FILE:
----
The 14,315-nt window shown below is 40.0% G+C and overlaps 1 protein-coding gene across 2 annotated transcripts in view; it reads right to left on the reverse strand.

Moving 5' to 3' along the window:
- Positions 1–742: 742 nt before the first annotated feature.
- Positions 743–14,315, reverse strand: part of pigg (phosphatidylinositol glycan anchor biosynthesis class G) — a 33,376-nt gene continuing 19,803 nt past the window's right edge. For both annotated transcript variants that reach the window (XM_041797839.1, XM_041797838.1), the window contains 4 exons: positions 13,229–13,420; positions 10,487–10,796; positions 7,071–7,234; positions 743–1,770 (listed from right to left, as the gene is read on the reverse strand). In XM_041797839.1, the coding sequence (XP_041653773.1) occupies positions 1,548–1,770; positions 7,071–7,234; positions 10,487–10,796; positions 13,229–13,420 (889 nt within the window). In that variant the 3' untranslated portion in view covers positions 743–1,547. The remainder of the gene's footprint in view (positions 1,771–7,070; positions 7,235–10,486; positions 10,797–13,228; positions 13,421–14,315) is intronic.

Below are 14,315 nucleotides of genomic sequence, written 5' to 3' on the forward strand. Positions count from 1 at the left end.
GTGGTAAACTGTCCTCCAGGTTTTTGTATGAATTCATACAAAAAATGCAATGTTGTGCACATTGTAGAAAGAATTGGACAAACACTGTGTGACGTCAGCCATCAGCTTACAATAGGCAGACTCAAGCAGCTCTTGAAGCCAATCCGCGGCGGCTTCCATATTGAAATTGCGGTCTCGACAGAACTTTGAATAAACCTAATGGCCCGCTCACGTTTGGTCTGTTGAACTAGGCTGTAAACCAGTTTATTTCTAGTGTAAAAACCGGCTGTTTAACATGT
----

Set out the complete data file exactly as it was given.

The 14,315-nt window shown below is 40.0% G+C and overlaps 1 protein-coding gene across 2 annotated transcripts in view; it reads right to left on the reverse strand.

Moving 5' to 3' along the window:
- Positions 1–742: 742 nt before the first annotated feature.
- Positions 743–14,315, reverse strand: part of pigg (phosphatidylinositol glycan anchor biosynthesis class G) — a 33,376-nt gene continuing 19,803 nt past the window's right edge. For both annotated transcript variants that reach the window (XM_041797839.1, XM_041797838.1), the window contains 4 exons: positions 13,229–13,420; positions 10,487–10,796; positions 7,071–7,234; positions 743–1,770 (listed from right to left, as the gene is read on the reverse strand). In XM_041797839.1, the coding sequence (XP_041653773.1) occupies positions 1,548–1,770; positions 7,071–7,234; positions 10,487–10,796; positions 13,229–13,420 (889 nt within the window). In that variant the 3' untranslated portion in view covers positions 743–1,547. The remainder of the gene's footprint in view (positions 1,771–7,070; positions 7,235–10,486; positions 10,797–13,228; positions 13,421–14,315) is intronic.

Below are 14,315 nucleotides of genomic sequence, written 5' to 3' on the forward strand. Positions count from 1 at the left end.
GTGGTAAACTGTCCTCCAGGTTTTTGTATGAATTCATACAAAAAATGCAATGTTGTGCACATTGTAGAAAGAATTGGACAAACACTGTGTGACGTCAGCCATCAGCTTACAATAGGCAGACTCAAGCAGCTCTTGAAGCCAATCCGCGGCGGCTTCCATATTGAAATTGCGGTCTCGACAGAACTTTGAATAAACCTAATGGCCCGCTCACGTTTGGTCTGTTGAACTAGGCTGTAAACCAGTTTATTTCTAGTGTAAAAACCGGCTGTTTAACATGT